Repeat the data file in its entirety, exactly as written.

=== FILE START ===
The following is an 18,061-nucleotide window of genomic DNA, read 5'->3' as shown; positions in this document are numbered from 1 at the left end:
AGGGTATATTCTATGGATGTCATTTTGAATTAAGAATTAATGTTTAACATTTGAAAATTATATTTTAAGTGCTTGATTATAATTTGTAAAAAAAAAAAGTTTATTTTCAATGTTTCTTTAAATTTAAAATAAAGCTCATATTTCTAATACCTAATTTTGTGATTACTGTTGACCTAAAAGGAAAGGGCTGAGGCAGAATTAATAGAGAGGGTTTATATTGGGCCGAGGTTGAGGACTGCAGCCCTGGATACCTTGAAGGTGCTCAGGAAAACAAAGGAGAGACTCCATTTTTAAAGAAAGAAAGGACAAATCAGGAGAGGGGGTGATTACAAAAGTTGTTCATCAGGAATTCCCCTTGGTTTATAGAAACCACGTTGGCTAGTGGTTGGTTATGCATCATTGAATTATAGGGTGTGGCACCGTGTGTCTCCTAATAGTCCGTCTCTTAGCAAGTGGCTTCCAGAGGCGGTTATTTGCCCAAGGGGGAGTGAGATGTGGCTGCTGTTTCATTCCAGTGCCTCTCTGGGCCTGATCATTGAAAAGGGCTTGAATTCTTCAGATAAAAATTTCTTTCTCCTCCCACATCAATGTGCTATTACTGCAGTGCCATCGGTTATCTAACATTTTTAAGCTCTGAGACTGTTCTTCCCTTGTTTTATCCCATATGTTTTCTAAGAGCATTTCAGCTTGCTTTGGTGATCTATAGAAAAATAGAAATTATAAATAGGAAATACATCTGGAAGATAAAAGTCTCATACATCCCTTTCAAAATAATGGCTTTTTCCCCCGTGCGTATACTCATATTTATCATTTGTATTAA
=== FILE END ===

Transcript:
The following is an 18,061-nucleotide window of genomic DNA, read 5'->3' as shown; positions in this document are numbered from 1 at the left end:
AGGGTATATTCTATGGATGTCATTTTGAATTAAGAATTAATGTTTAACATTTGAAAATTATATTTTAAGTGCTTGATTATAATTTGTAAAAAAAAAAAGTTTATTTTCAATGTTTCTTTAAATTTAAAATAAAGCTCATATTTCTAATACCTAATTTTGTGATTACTGTTGACCTAAAAGGAAAGGGCTGAGGCAGAATTAATAGAGAGGGTTTATATTGGGCCGAGGTTGAGGACTGCAGCCCTGGATACCTTGAAGGTGCTCAGGAAAACAAAGGAGAGACTCCATTTTTAAAGAAAGAAAGGACAAATCAGGAGAGGGGGTGATTACAAAAGTTGTTCATCAGGAATTCCCCTTGGTTTATAGAAACCACGTTGGCTAGTGGTTGGTTATGCATCATTGAATTATAGGGTGTGGCACCGTGTGTCTCCTAATAGTCCGTCTCTTAGCAAGTGGCTTCCAGAGGCGGTTATTTGCCCAAGGGGGAGTGAGATGTGGCTGCTGTTTCATTCCAGTGCCTCTCTGGGCCTGATCATTGAAAAGGGCTTGAATTCTTCAGATAAAAATTTCTTTCTCCTCCCACATCAATGTGCTATTACTGCAGTGCCATCGGTTATCTAACATTTTTAAGCTCTGAGACTGTTCTTCCCTTGTTTTATCCCATATGTTTTCTAAGAGCATTTCAGCTTGCTTTGGTGATCTATAGAAAAATAGAAATTATAAATAGGAAATACATCTGGAAGATAAAAGTCTCATACATCCCTTTCAAAATAATGGCTTTTTCCCCCGTGCGTATACTCATATTTATCATTTGTATTAA